Cats are well known for doing things on their own terms, but you might be surprised at how well yours will respond to simple clicker training. Our expert talks you through what it entails, and the steps you should follow.
What is clicker training?
Clicker training works by making a distinct sound – using a small plastic clicker device – that cats can clearly hear. Clickers are available at most pet stores, and cost upwards of a few pounds to purchase. As with any animal training, clicker training uses food as an incentive to reinforce and reward the behaviour you want.
‘Your cat learns to associate the sound of the clicker with a reward,’ explains Kim Houston, ABTC-registered clinical animal behaviourist. ‘When she realises that a treat will closely follow the “click&rdguo;, the behaviour you want is much more likely to be repeated.’ However, it’s vital that the reward is of high value. ‘If the treat is something your cat really enjoys – like a tasty bit of chicken – she’ll be more motivated to work for it,’ Kim says.
What are the benefits?
Your cat’s predatory instincts mean that she’s hardwired to find ‘earning’ her food enjoyable – after all, she continues to hunt creatures in your garden regardless of her full food bowl. And clicker training for cats is fun and stimulating for exactly this reason, says Kim: ‘Your cat would rather use her brain to work for food – it’s something she finds naturally rewarding.’
From this perspective, it’s clear that clicker training can even help to improve your bond with your cat. The stimulating activity will interest your moggie’s mind; acting as an enrichment activity you can both engage in. Plus, you can put the training to good use. ‘By employing this technique, you can teach your cat to come in from the garden, or even help overcome potentially stressful situations such as getting into the travel basket,’ explains Kim.
Clicker training in two steps
Before you begin, remember that you’ll need patience and a hungry, energetic cat for all sessions. To keep the training fun for your furry friend, make sure it’s never more than five minutes long.
- To start, sit on the floor in a spot that’s easily accessible to your cat. Hold the clicker out of her sight, and keep her treat in your other hand. Call your cat: when she comes to you ‘click’ and then reward her immediately. Repeat this step two or three times a day for the next week. Eventually your cat will learn that the clicker sound is an indication that she’s performed the correct behaviour, and she’ll associate it with the reward it brings.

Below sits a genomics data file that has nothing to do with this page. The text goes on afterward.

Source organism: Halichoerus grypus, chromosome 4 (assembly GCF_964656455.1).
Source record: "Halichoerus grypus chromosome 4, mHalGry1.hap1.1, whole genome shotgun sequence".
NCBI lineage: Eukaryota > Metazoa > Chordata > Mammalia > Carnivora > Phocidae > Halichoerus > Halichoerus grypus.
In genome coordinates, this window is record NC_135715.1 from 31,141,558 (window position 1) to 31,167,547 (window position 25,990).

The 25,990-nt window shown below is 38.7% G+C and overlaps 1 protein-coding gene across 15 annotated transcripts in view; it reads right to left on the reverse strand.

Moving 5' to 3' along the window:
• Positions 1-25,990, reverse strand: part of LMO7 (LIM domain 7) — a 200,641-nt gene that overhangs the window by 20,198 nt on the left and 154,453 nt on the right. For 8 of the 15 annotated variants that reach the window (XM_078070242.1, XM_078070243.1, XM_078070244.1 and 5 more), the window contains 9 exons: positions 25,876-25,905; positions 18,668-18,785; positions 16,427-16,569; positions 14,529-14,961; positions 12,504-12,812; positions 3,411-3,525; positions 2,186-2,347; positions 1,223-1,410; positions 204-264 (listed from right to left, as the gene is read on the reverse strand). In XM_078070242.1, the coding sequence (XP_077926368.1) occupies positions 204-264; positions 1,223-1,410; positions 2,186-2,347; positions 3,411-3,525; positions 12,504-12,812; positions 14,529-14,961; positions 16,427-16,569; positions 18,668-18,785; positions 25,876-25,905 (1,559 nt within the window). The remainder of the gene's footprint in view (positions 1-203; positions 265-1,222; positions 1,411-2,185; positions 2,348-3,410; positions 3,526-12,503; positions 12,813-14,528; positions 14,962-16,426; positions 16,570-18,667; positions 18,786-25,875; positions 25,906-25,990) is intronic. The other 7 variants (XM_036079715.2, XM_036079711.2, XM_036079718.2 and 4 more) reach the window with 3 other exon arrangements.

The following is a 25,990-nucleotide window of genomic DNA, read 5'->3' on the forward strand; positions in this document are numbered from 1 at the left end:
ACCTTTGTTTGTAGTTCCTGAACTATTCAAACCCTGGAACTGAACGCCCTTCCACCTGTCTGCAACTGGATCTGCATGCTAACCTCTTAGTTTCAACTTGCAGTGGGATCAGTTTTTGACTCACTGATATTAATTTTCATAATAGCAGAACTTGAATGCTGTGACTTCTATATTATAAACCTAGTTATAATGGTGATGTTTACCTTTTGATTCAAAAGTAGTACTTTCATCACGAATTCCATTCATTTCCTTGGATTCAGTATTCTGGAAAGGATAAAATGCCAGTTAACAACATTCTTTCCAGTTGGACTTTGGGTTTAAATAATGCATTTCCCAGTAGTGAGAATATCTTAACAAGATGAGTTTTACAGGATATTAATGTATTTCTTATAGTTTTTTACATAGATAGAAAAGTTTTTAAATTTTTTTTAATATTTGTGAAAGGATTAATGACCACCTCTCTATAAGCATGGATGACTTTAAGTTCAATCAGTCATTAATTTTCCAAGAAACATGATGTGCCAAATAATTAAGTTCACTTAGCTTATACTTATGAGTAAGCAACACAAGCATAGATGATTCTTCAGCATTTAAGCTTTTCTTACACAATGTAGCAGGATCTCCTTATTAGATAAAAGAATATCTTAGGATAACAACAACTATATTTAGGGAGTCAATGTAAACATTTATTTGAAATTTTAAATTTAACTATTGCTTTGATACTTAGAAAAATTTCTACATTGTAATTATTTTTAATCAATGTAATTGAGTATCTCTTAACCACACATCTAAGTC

- Once your cat has mastered Step 1, and is reliably coming to you at least nine times out of 10, you can begin to use the clicker to call her in from the garden. Start with shorter distances initially, and work up to when she is exploring further afield. You can also introduce a few different training exercises, such as ‘sit’ or ‘give me your paw’. For example: call her to you, holding a treat above her head so she naturally falls back into a sitting position. As soon as she does this, ‘click’ then treat. Again, repeat the exercise several times a day for a few weeks to ensure she masters it.
Keep training sessions short and enjoyable, and make sure to stop before your cat loses interest (for example, when she walks away or is easily distracted). Ideally, try to stop when things are going well, so your cat only has good associations with the clicker.
Clicker training worked well for cat owner Joanna Clarke. ‘My cat, Jess, was terrified of going into his travel basket and would run a mile as soon as he set eyes on it,’ she says. ‘But I used clicker training, and now taking him to the vet or cattery is always calm and stress-free.’
If your cat has a similar fear of her travel basket that you’d like to help her overcome, Kim offers this clicker-based solution:
‘To begin with, reward all positive steps your cat takes towards the carrier. So, if she approaches it – even at a distance – mark this advance with a click and a treat. When your cat becomes a little more confident and moves closer to the carrier, click then treat – but this time toss the treat into the bottom of the basket. This stage could take days, and perhaps even weeks in a fearful cat, so be patient and go at your cat’s pace, making sure to never force her into the carrier. Continue rewarding your cat in this manner until she’s confidently entering the basket on her own.
‘When your cat reliably goes in and out of the carrier without displaying any fear or anxiety, you can then close the door for a few seconds along with a click and a treat. Repeat this last stage for at least a week, until your cat shows no signs of distress when in the basket and seems completely content with the door closed.’